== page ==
Preventing hospital overcrowding

SINGAPORE - The image of Changi General Hospital housing patients waiting for beds in an air-conditioned tent, published in this newspaper, might have jolted Singaporeans in two ways.

It projected the noteworthy enterprise of a public hospital faced with a severe bed crunch trying to make the best of a difficult situation, and it also brought home the scale of the growing demand for hospital care here.

While high standards and careful planning characterise public health care here, it is challenged from time to time by seasonal peaks in demand, sudden outbreaks of contagious illnesses and other exigencies.

Typically, public hospitals bear the brunt of such challenges.

Although 80 per cent of primary health-care services are provided by private practitioners, and government polyclinics provide the remaining 20 per cent, the opposite is true for hospitalisation care, which is more costly.

There, 80 per cent is provided by the public sector and 20 per cent by the private sector. Given the role played by public hospitals, large fluctuations in demand will occasionally cause overcrowding.

When these fluctuations are seasonal, public hospitals must be commended for coming up with creative solutions - such as a short-stay unit - that do not compromise the professional and safety standards that Singaporeans rightly take for granted in their hospitals.

However, these measures remain ad hoc. A wider concern is whether steps are being taken to meet the rising needs for hospitalisation over the longer term.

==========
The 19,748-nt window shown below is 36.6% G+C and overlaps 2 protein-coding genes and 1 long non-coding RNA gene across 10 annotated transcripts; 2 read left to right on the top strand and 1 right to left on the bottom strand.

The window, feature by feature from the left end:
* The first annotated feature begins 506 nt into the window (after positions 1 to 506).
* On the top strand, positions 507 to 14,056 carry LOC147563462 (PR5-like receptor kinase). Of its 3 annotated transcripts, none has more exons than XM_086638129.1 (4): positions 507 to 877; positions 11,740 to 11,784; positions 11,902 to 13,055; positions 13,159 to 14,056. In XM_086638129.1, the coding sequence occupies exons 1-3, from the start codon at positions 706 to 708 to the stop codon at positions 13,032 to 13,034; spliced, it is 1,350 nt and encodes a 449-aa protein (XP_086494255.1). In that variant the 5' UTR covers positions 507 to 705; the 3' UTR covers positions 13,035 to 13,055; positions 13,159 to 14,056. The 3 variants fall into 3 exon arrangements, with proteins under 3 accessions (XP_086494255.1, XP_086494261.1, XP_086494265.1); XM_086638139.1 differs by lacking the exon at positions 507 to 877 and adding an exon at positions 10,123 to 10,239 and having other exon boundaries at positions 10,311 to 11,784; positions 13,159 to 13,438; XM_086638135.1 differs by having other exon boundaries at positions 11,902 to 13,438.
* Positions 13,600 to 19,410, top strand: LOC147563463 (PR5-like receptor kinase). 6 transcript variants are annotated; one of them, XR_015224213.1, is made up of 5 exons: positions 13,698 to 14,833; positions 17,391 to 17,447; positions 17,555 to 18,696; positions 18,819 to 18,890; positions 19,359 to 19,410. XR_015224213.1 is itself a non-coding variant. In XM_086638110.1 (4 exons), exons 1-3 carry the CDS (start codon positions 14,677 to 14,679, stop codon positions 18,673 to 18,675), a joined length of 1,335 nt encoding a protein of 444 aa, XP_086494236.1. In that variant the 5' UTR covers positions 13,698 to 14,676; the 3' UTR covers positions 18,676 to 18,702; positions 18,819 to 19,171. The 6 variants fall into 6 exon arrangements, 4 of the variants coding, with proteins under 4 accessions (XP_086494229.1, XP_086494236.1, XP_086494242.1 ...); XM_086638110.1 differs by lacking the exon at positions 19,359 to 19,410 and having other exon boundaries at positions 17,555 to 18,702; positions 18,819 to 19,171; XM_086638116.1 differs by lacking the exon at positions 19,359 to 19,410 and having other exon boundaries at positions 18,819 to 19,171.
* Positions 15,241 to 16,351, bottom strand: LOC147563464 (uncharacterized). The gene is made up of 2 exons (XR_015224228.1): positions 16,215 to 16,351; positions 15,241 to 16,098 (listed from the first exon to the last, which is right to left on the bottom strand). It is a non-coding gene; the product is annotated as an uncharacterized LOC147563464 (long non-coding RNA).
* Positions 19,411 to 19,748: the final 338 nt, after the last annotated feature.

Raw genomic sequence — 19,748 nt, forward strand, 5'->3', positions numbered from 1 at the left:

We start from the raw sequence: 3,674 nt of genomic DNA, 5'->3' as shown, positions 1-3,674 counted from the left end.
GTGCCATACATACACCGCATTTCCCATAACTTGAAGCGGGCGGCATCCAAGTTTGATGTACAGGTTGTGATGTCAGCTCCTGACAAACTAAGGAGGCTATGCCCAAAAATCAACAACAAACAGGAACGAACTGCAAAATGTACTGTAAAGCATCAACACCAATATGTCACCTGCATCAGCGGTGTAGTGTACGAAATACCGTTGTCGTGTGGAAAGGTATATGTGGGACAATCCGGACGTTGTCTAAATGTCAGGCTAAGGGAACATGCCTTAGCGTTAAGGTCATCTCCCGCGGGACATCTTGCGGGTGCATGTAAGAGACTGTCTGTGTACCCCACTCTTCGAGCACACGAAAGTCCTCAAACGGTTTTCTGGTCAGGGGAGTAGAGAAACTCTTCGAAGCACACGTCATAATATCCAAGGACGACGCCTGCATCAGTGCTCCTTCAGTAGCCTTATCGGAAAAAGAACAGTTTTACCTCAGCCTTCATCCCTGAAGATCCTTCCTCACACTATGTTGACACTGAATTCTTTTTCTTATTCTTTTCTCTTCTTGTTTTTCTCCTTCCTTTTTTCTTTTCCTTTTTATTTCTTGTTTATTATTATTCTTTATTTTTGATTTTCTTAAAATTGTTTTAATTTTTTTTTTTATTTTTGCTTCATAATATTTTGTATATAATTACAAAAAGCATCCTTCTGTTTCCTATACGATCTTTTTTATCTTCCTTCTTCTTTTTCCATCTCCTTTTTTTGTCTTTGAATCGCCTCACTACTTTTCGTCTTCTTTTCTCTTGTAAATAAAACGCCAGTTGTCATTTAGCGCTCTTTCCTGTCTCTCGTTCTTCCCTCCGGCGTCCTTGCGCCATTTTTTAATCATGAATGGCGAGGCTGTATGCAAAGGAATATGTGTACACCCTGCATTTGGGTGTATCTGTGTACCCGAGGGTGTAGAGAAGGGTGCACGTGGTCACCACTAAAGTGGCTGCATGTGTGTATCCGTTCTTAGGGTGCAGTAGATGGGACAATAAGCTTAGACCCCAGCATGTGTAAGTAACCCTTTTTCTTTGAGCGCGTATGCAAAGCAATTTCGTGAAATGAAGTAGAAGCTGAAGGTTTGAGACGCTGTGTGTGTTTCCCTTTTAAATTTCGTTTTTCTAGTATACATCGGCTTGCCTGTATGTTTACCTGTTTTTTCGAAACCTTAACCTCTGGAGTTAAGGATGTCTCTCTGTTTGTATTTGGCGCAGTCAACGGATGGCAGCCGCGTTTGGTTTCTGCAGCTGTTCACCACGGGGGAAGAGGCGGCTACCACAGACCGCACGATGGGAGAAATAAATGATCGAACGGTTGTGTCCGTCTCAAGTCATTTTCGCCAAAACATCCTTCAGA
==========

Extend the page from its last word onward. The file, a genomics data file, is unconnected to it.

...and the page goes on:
The Health Ministry has assured that with planned expansion in hospital facilities coming on stream, there will be 1,900 more acute hospital beds and 2,600 community hospital beds by 2020.

Ng Teng Fong General Hospital will be completed this year, followed next year by two new community hospitals in Jurong and Yishun. Sengkang General Hospital is scheduled for completion by 2018.

The urgency is in order given the needs of an ageing population.

Meanwhile, though, some difficult questions have to be asked. If it is true that the crunch was partly caused by the holiday season rather than by a spike in illness, it is a sad commentary on the attitudes of some Singaporeans.

Choosing to go on holiday, while a relative lies sick in hospital, is a filially impious act. Knowing that this will delay his or her discharge from hospital - at the expense of those who need the beds more - is no less than an anti-social act.

The fact that the hospital stay is paid for does not mitigate the social irresponsibility displayed.

Hospitals are not hotels. Public hospitals, which are heavily subsidised with the taxpayers' dollars, certainly are not intended to cater to the holiday plans of people. Tackling the bed crunch will call for both steps to ramp up supply and moderate demand.


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